If you’re using any of the more highly configurable areas of the software (Events, Suppliers, Design Controls), a configuration document should be kept up to date. And lastly, formally documenting that you review our product change log (located within the application directly) on a periodic basis demonstrates that you’re keeping an eye on things, and reviewing with your company’s risk and intended use in mind.
What if we are a new customer and we completed validation recently?
You still have a validated instance of Qualio, but with the recent product updates in October we recommend you review the product updates and evaluate for impact to your organization. New feature evaluation will be ongoing throughout our partnership.
There are requirements in the QSR and ISO 13485 that are functionally executed in Qualio, such as document control and records management. It is these functions that are validated by us, the user. Are you saying that we do not need to do this any longer?
Correct. Customers do not need to additionally test software functionality that we have already tested.
ISO/TR 80002-2:2017 “Medical device software — Part 2: Validation of software for medical device quality systems”, has this guideline been considered by Qualio?
We have reviewed that guidance, yes. We have chosen to align with GAMP, and there is no conflict with that standard and GAMP.
Will you be updating your new "CSA" process to incorporate Part 11 Compliance in your validation package? Regulatory risk should be considered. Specifically ensuring the changes and how they are tracked in the Audit log is considered and confirmed with each update.
Yes, we have always had a part 11 assessment in the pack and we have updated that to improve the traceability into the actual system requirements.
I agree that your application does not have a direct impact on product safety, etc., but its functionality does have an impact on meeting customer imposed policy requirements to meet QSR, ISO 13485 requirements, e.g. stated time to fulfill a specific action.
Yes, that is correct. But this is driven in practice in how you manage your configuration and business processes. Repeating the functional testing for the software does not mitigate process risks, only controlling the processes appropriately does that.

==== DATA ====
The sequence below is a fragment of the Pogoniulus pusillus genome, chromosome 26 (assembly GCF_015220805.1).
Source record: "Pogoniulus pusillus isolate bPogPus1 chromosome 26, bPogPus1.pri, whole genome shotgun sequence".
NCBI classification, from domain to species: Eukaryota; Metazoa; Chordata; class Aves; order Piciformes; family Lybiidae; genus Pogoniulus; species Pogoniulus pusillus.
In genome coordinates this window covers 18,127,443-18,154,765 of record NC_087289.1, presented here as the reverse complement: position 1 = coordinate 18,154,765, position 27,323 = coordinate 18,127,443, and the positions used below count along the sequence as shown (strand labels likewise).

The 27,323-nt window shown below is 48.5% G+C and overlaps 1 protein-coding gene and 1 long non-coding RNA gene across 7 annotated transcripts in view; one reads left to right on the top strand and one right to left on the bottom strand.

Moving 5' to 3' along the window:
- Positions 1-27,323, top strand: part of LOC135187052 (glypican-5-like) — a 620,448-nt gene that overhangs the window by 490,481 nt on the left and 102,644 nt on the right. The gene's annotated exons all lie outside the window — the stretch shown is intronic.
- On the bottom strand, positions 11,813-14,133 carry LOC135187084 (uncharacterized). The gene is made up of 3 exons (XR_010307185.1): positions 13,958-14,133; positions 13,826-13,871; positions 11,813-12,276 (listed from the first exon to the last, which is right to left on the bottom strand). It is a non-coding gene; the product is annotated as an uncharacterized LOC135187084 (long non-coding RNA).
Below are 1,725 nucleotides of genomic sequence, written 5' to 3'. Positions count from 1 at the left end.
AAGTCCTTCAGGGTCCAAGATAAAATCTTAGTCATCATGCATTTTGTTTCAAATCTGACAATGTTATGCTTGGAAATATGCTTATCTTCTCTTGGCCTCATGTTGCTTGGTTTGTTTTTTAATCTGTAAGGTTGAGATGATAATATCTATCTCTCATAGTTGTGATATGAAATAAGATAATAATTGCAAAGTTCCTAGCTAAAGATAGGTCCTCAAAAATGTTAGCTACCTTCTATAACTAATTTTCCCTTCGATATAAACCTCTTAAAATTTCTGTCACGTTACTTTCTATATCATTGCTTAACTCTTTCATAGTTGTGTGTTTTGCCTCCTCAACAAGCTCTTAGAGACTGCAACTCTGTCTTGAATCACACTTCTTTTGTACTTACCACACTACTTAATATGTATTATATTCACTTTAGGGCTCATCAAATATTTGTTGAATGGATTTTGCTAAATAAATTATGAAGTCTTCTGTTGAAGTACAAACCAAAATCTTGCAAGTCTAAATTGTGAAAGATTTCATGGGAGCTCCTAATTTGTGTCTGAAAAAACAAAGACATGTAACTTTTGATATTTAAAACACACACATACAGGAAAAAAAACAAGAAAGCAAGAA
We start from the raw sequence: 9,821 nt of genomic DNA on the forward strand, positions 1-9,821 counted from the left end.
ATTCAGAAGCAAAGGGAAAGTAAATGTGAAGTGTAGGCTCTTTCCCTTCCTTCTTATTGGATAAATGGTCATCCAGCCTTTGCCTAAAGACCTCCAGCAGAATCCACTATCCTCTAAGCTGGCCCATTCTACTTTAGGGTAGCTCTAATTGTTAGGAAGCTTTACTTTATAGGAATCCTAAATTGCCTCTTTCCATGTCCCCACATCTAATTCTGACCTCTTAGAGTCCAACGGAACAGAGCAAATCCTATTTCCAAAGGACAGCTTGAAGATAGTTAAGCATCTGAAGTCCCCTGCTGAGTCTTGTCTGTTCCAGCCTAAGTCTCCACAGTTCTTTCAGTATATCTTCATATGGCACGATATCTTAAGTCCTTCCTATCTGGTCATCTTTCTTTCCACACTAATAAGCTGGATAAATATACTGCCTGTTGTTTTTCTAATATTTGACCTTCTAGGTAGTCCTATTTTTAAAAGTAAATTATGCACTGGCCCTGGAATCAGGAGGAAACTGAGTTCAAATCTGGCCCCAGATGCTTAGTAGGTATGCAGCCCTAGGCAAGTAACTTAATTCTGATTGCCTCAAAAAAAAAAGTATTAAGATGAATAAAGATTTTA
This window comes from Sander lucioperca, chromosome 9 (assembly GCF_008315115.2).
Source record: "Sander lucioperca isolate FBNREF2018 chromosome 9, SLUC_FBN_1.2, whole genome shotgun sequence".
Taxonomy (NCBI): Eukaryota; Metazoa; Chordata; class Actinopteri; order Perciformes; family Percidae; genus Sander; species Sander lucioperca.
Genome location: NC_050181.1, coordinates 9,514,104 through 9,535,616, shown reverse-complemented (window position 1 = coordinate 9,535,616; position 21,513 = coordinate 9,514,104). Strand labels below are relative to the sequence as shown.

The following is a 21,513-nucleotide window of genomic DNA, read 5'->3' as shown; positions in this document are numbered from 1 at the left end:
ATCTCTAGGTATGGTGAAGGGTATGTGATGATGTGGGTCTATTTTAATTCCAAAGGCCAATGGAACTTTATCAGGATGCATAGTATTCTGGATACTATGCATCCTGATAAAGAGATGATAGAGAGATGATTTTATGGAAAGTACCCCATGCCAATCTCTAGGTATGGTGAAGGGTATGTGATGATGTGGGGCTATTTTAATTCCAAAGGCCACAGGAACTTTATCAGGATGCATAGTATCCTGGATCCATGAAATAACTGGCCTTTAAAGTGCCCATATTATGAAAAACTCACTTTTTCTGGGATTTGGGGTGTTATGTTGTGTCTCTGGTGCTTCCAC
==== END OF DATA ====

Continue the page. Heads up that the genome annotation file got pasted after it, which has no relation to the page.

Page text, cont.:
Not a question - We recently had an ISO:13485 audit and we have a disagreement about the approach of software validation with the auditor. He expected us to perform a risk assessment and PQ for every single product update, which as you know happens almost daily with the release of Product Changes. He also did not like there was no 'version' number for the Qualio software.
Thanks for this feedback, it is very helpful. We do release a "version" with every deploy, and that version provides traceability on our side all the way back to the released piece of code.
There is zero value in a "PQ", unless you have determined that the process you're using Qualio to support can somehow cause a patient injury or product quality problem. To better align your assessment process with ours, I would recommend that you include in your re-val SOP, that bug fixes are not changes, they only return the software to currently expected behavior, and the vendor (Qualio) has tested the fix. Since your use of the system is focused on your configuration in your instance, changes that do not affect that configuration do not require any additional action on your part (or maybe just an internal SOP update).
Do you have any feedback with the new validation process from Auditors?
Not yet, still too new. Do keep us posted as you hear from them!
Have all of your Help materials been updated to reflect this new CSA model?
Yes, some are still in the works but for the most part, those materials have been released and can be accessed from the Help Center.
General Validation Questions
How will you support me if I’d like to do the validation myself instead of accepting your tests?
Qualio provides test scripts and documentation on requirements for the system, and you can format them as your company or your policies require.
How do I know I’m on the most current version of the validation?
The Validation Resources article lists all versions of Validation Packs along with publication date. Consult the list and compare against the Effective Date of your Qualio Validation Record.
How often do I need to revalidate?
As individual features are updated, the validation support documentation will be updated and customers will be notified based on our Customer Notification of Product Change policy.
Once notified, customers will need to determine if revalidation is necessary.
It is impossible to prescribe how often revalidation will be required. However, the Qualio Product and Quality teams are cognizant of the resources required to revalidate features and attempt to minimize and condense whenever possible.
What is Multi-Tenancy, and how does it apply to customers?